Vik Muniz: Surfaces

"Photography does not reveal the world as a whole, but a carefully edited version of it."   —Vik Muniz

Vik Muniz is known for investigating areas that confound assumptions of visual literacy, sleuthing in areas where epistemology meets image-making.

Many of Vik Muniz' previous series have employed an unexpected material (junk, garbage, chocolate, diamonds, pigments, cut and torn paper, etc.) to create an image culled from the annals of art history, then photographing the result. He uses the image to tell multiple stories — about the original artwork, about our perceptions, and about our layering of memory. He challenges the verity of an image and our ability to see a photograph less as a documentation of a moment and more as one version of the truth.

For this series, Muniz makes his own paintings, sometimes replicating from source works by artists including Otto Freundlich and Burle Marx. Photographing his painting, he then manipulates the resulting photograph — cutting and reassembling pieces, often re-photographing and repeating, creating something that hovers between painting and photography. Testing our perceptual limits, the "real" versus the "illusory" becomes a space of play for the viewer to decipher.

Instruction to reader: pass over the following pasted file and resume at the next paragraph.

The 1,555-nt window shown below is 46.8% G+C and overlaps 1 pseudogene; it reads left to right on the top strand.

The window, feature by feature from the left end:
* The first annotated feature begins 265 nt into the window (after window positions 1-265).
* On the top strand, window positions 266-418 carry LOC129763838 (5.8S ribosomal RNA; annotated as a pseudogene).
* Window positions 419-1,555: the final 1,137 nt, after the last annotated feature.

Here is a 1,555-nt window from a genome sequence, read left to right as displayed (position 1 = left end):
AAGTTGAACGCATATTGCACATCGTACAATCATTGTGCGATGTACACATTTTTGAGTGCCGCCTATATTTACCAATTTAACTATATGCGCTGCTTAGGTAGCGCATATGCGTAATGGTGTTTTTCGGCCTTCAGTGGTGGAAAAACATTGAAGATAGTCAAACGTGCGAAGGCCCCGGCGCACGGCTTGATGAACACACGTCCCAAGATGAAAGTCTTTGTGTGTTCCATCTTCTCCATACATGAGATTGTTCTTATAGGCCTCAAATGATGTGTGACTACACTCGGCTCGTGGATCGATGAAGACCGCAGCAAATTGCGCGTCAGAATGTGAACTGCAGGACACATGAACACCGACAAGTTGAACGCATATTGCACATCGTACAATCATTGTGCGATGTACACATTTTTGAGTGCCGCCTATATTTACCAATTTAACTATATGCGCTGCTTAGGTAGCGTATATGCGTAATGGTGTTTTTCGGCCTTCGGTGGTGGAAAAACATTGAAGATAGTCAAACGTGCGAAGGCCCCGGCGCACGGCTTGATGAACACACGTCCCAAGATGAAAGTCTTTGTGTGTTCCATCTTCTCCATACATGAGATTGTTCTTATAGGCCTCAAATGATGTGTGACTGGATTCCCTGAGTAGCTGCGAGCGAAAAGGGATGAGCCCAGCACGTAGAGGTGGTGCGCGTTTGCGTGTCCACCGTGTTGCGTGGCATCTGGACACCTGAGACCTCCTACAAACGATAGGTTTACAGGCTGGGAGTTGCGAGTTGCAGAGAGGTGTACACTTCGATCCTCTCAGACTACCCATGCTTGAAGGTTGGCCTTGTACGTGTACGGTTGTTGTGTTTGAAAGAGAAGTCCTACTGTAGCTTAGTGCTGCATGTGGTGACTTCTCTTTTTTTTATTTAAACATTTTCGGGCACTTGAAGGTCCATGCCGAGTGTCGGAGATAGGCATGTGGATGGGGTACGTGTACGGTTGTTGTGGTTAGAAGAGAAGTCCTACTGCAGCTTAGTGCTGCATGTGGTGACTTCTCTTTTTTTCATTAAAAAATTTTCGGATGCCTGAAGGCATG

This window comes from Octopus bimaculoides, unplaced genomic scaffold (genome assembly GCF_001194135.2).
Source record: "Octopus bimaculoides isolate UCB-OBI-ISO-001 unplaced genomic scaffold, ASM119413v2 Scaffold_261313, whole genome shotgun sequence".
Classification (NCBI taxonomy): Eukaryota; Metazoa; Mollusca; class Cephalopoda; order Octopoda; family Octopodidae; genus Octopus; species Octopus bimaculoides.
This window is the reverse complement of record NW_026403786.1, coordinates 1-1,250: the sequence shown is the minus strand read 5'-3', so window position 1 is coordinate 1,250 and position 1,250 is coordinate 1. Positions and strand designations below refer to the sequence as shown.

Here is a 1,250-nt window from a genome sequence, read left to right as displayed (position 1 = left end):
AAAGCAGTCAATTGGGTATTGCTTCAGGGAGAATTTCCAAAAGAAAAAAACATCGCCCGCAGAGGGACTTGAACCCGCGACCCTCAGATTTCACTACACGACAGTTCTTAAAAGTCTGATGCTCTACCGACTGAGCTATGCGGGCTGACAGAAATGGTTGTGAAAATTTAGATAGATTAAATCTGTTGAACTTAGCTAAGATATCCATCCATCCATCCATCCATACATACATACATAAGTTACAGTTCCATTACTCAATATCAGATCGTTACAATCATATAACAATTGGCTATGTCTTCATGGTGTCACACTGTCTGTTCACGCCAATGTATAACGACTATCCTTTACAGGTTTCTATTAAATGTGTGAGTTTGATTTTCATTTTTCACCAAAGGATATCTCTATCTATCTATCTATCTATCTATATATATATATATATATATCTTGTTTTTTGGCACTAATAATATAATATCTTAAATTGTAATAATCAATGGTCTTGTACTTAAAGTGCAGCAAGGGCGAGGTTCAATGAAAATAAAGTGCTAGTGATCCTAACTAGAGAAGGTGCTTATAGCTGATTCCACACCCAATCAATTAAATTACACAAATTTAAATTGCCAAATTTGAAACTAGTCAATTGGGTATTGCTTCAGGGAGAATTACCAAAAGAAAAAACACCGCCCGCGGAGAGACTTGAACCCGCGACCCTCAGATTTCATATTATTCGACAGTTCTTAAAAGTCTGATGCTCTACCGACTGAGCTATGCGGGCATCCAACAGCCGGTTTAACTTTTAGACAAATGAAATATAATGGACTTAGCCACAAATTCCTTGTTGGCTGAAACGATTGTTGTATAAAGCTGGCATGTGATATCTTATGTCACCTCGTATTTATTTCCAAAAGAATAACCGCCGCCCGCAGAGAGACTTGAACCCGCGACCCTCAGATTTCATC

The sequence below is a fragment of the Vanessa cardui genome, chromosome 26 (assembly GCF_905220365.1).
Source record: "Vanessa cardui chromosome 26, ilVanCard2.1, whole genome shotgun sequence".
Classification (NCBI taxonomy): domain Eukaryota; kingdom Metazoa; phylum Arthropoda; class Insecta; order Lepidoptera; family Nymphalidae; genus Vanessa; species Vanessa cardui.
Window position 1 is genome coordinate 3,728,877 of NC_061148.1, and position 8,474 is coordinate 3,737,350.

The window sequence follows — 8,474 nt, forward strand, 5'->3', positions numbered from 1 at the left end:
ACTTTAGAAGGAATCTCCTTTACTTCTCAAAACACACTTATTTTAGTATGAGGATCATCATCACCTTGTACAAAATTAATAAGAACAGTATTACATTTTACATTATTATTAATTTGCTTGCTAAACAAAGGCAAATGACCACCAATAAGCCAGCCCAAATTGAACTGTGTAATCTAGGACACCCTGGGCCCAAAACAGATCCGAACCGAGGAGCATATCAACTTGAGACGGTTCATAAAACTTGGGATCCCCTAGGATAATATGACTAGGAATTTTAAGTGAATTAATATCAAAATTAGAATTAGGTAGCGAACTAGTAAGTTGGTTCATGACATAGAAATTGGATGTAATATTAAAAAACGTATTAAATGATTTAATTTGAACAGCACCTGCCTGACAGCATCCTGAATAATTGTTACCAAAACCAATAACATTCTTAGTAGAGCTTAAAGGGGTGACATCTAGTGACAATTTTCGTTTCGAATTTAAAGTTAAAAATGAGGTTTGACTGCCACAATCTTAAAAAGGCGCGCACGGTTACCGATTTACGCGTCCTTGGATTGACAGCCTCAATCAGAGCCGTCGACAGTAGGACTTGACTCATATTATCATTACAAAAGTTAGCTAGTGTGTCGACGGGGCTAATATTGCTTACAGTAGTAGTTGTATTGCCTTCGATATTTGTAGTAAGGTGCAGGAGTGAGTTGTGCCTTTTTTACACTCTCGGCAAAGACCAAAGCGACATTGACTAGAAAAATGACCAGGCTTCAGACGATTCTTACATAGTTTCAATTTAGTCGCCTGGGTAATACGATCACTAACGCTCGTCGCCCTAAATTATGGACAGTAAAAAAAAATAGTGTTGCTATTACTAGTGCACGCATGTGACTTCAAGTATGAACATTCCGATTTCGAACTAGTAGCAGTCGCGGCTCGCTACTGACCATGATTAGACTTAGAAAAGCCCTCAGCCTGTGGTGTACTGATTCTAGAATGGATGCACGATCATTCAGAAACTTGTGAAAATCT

Vik talks about his work

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